Use this URL to cite or link to this record in EThOS:
Title: An appraisal of Sabellaria spinulosa reefs in relation to their management and conservation
Author: Hendrick, Vicki Joanne
ISNI:       0000 0001 3553 1889
Awarding Body: University of Newcastle upon Tyne
Current Institution: University of Newcastle upon Tyne
Date of Award: 2008
Availability of Full Text:
Access from EThOS:
This thesis brings together a series of observations and investigations on the epifaunal, tubebuilding polychaete, Sabel/aria spillulosa Leuckart 1849 and ofthe reef habitat that can develop from coalesced tubes of gregarious aggregations of the species. Such biogenic reefs are of interest because they provide productive and diverse habitats as recognised by several conservation regulations, most notably their listing under Annex I of the Habitats Directive. Hence the purpose of the present study was to elucidate the nature of such struct~res with a view to informing decisions regarding their management and conservation. Key aspects of this thesis include a comprehensive review of the associated literature~ and an assessment of a wide range of datasets, collated from other investigators as well as collected ('. during this study, which confirms the ubiquitous UK distribution of the species. The assessment suggested that whilst the density of S. spinulosa is typically very low « 10 individuals/O.lm2 ), high density aggregations (> 200 individuals/0.lm2 ) represent a significant percentage (>50%) of the total population but these are sparse and cover a very small percentage «1%) of the area sampled, supporting their conservation interest. Size-frequency analysis of individuals collected from study sites in the outer Wash indicated considerable variation in recruitment success between years and a rapid turnover of individuals within the population despite the relative persistence of the colonies at the sampled locations. The time-series analysis also demonstrated the spatial and temporal variability of the colonies. Combined multivariate and structured equation modelling of the collated infaunal data indicated that dense colonies of S. spinulosa have a S!fucturing influence on the infaunal community, though it was not possible to identify any species that were typically associated with S. spinulosa reefs since the community structure also varied geographically. A series of observational and experimental studies of tube construction indicated that S spillulosa are capable of rapid tube growth (up to 6mmld-) under experimental conditions), and that they utilize a variety of particulate material to do so including quartz grains, shell fragments and coal particles. S. spinulosa were more selective about the size of particulate building matter than the source, typically favouring medium-sized particles (l20-500~m diameter) in preference to larger particles, which is likely to be a reflection of the worms handling capabilities. Cytoplasmic ribosomal RNA gene sequence alignment from five different S. spinulosa colonies identified only four base pair substitutions in the 5.8S rRNA gene and surrounding ITS regions amongst the 15 specimens assessed, indicating that the differences in tube morphology characteristic of i) encrusting and ii) reef-building colonies of S. spinulosa are probably determined by environmental rather than genetic factors. This analysis similarly suggests that the colonies are not genetically isolated from one another suggesting genetic mixing at the North Sea scale, or that genetic isolation if it has occurred was relatively recent. Finally, a multi-criteria scoring system was developed for evaluating 'reefiness' as a management tool to aid the implementation of legislative requirements that recognise the conservation importance of S. spinulosa reef habitats. Details of the physical assessment of six different S. spinulosa colonies undertaken as an industrial case study are presented as an example application of the approach. In summary, this research highlights the complex nature S. spinulosa at an individual and community level, its ecological importance, and some of the difficulties associated with S. spinulosa reefs and their management.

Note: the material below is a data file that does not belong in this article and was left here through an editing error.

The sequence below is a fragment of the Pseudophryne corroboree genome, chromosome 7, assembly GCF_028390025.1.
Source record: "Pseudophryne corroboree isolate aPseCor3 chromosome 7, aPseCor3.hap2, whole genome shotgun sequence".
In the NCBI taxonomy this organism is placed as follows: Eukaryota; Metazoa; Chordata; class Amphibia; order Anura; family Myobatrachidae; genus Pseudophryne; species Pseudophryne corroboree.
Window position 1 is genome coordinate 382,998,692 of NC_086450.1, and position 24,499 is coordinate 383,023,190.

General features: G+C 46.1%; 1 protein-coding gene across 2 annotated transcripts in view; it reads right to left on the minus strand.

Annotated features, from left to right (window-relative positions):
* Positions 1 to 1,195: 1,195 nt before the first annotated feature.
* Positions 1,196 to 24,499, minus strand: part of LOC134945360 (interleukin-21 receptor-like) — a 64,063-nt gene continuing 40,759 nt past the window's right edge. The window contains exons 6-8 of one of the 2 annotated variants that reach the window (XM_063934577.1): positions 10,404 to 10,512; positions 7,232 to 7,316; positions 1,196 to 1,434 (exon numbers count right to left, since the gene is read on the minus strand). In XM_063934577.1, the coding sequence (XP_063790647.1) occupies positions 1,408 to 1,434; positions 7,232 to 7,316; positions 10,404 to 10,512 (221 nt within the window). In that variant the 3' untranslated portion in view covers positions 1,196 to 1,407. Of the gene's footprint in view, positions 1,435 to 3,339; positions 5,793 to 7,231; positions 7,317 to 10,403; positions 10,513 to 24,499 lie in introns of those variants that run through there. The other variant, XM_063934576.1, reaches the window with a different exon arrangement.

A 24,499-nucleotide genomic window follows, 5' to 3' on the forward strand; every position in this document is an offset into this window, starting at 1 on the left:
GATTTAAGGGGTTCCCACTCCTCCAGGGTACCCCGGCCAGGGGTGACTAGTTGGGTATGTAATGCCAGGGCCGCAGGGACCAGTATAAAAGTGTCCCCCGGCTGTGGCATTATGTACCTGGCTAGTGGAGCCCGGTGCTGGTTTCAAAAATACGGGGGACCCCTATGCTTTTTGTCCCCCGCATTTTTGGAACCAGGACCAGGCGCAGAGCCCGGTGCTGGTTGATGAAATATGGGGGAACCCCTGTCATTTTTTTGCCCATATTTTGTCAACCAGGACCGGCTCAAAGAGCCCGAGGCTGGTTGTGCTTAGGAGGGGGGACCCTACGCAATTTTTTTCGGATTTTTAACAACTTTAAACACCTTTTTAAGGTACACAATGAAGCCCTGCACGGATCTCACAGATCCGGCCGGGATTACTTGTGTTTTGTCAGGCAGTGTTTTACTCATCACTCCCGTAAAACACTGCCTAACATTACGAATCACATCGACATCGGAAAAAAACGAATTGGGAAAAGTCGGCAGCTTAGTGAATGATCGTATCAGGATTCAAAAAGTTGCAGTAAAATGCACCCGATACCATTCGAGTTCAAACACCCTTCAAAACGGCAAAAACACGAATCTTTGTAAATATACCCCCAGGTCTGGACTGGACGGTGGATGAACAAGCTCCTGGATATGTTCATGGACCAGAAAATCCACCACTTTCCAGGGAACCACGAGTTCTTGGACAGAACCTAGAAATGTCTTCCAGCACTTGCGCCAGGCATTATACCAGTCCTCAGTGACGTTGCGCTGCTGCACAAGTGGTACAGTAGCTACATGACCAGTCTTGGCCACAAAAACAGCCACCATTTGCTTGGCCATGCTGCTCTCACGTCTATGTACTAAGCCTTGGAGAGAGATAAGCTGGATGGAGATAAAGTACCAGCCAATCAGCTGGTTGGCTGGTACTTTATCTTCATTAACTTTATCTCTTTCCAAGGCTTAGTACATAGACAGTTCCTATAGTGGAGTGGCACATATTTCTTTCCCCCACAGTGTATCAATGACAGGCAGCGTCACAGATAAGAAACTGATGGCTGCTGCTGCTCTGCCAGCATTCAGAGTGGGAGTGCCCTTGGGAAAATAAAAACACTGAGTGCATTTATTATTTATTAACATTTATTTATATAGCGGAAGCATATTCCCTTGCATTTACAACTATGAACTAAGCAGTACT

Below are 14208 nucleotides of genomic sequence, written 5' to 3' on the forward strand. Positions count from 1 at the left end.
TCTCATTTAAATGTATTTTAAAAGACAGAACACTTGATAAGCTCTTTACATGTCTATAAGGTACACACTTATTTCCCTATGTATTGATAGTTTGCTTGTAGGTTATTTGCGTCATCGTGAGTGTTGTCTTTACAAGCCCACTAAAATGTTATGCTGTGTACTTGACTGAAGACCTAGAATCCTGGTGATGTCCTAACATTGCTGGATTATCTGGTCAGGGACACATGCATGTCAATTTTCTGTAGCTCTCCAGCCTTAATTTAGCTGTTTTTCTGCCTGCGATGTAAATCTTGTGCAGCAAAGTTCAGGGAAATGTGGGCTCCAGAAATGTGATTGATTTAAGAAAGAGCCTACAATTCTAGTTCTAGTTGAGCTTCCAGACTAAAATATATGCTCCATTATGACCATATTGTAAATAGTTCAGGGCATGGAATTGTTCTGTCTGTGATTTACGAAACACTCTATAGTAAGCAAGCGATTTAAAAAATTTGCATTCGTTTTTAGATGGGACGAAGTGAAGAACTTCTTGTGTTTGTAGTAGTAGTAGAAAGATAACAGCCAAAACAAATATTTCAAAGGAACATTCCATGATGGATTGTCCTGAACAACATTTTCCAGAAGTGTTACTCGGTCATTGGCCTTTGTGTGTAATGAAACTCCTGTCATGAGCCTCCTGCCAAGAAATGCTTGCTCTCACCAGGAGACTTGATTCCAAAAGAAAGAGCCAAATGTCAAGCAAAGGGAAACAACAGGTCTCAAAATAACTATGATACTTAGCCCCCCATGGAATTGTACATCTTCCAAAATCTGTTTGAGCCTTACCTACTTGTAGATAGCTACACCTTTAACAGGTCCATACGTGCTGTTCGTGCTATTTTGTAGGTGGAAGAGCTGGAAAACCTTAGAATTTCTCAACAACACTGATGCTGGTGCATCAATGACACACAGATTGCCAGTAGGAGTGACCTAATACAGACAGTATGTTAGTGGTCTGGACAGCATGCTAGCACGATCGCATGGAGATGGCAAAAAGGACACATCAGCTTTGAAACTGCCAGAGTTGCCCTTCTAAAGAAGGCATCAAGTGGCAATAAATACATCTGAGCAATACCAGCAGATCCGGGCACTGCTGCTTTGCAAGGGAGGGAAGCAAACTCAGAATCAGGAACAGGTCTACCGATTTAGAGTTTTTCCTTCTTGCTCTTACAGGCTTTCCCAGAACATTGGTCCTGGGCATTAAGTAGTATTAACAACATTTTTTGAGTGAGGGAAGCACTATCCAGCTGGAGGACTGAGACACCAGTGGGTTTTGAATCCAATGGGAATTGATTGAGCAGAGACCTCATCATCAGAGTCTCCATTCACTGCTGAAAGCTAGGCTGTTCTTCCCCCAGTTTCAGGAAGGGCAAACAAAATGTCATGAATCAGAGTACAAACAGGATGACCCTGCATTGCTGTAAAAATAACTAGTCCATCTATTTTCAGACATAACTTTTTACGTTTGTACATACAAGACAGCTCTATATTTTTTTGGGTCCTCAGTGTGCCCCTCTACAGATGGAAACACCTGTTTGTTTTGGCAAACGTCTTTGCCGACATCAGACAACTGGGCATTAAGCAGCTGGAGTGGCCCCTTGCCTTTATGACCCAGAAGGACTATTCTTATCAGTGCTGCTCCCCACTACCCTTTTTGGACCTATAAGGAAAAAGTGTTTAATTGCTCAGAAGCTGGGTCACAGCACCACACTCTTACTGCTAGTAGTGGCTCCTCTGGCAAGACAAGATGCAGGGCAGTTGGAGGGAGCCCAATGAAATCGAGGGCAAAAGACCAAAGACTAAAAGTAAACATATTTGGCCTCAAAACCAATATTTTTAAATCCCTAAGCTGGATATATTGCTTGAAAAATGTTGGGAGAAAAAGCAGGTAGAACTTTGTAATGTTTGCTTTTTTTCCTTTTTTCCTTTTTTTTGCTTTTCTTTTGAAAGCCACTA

Supervisor: Not available Sponsor: Not available
Qualification Name: Thesis (Ph.D.) Qualification Level: Doctoral
EThOS ID:  DOI: Not available